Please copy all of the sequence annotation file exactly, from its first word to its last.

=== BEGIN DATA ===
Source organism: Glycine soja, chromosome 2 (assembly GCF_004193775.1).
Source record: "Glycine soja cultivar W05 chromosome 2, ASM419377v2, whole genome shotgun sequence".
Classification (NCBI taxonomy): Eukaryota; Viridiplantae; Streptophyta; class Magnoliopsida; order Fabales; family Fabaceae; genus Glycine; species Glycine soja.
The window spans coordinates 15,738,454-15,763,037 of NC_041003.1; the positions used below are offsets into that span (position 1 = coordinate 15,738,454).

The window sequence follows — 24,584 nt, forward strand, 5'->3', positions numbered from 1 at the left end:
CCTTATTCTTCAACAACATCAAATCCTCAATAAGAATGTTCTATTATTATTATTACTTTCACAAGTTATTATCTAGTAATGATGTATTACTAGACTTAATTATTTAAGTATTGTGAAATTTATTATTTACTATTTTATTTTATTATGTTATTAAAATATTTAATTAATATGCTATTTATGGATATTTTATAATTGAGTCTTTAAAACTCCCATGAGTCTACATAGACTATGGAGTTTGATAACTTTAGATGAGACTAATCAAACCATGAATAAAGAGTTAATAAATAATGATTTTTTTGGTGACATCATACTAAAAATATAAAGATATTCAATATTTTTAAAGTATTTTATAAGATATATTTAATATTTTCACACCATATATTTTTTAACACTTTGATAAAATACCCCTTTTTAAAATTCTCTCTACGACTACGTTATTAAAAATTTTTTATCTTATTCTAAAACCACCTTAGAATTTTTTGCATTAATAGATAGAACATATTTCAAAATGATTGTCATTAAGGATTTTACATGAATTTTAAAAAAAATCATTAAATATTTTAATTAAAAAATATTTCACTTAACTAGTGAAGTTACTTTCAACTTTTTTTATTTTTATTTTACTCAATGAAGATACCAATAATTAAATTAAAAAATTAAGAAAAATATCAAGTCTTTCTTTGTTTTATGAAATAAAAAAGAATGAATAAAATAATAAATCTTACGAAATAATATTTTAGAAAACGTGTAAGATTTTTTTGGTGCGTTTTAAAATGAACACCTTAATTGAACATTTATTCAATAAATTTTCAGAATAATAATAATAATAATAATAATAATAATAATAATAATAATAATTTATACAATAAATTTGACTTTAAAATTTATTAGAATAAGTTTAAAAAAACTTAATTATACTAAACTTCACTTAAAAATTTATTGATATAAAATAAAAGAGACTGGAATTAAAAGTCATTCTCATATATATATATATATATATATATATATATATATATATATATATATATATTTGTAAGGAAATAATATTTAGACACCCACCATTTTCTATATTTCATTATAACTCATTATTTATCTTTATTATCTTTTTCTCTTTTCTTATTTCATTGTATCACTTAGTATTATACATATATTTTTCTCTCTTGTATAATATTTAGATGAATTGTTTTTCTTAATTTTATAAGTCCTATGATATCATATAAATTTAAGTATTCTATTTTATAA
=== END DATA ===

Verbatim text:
Source organism: Glycine soja, chromosome 2 (assembly GCF_004193775.1).
Source record: "Glycine soja cultivar W05 chromosome 2, ASM419377v2, whole genome shotgun sequence".
Classification (NCBI taxonomy): Eukaryota; Viridiplantae; Streptophyta; class Magnoliopsida; order Fabales; family Fabaceae; genus Glycine; species Glycine soja.
The window spans coordinates 15,738,454-15,763,037 of NC_041003.1; the positions used below are offsets into that span (position 1 = coordinate 15,738,454).

The window sequence follows — 24,584 nt, forward strand, 5'->3', positions numbered from 1 at the left end:
CCTTATTCTTCAACAACATCAAATCCTCAATAAGAATGTTCTATTATTATTATTACTTTCACAAGTTATTATCTAGTAATGATGTATTACTAGACTTAATTATTTAAGTATTGTGAAATTTATTATTTACTATTTTATTTTATTATGTTATTAAAATATTTAATTAATATGCTATTTATGGATATTTTATAATTGAGTCTTTAAAACTCCCATGAGTCTACATAGACTATGGAGTTTGATAACTTTAGATGAGACTAATCAAACCATGAATAAAGAGTTAATAAATAATGATTTTTTTGGTGACATCATACTAAAAATATAAAGATATTCAATATTTTTAAAGTATTTTATAAGATATATTTAATATTTTCACACCATATATTTTTTAACACTTTGATAAAATACCCCTTTTTAAAATTCTCTCTACGACTACGTTATTAAAAATTTTTTATCTTATTCTAAAACCACCTTAGAATTTTTTGCATTAATAGATAGAACATATTTCAAAATGATTGTCATTAAGGATTTTACATGAATTTTAAAAAAAATCATTAAATATTTTAATTAAAAAATATTTCACTTAACTAGTGAAGTTACTTTCAACTTTTTTTATTTTTATTTTACTCAATGAAGATACCAATAATTAAATTAAAAAATTAAGAAAAATATCAAGTCTTTCTTTGTTTTATGAAATAAAAAAGAATGAATAAAATAATAAATCTTACGAAATAATATTTTAGAAAACGTGTAAGATTTTTTTGGTGCGTTTTAAAATGAACACCTTAATTGAACATTTATTCAATAAATTTTCAGAATAATAATAATAATAATAATAATAATAATAATAATAATAATAATTTATACAATAAATTTGACTTTAAAATTTATTAGAATAAGTTTAAAAAAACTTAATTATACTAAACTTCACTTAAAAATTTATTGATATAAAATAAAAGAGACTGGAATTAAAAGTCATTCTCATATATATATATATATATATATATATATATATATATATATATATATATATTTGTAAGGAAATAATATTTAGACACCCACCATTTTCTATATTTCATTATAACTCATTATTTATCTTTATTATCTTTTTCTCTTTTCTTATTTCATTGTATCACTTAGTATTATACATATATTTTTCTCTCTTGTATAATATTTAGATGAATTGTTTTTCTTAATTTTATAAGTCCTATGATATCATATAAATTTAAGTATTCTATTTTATAA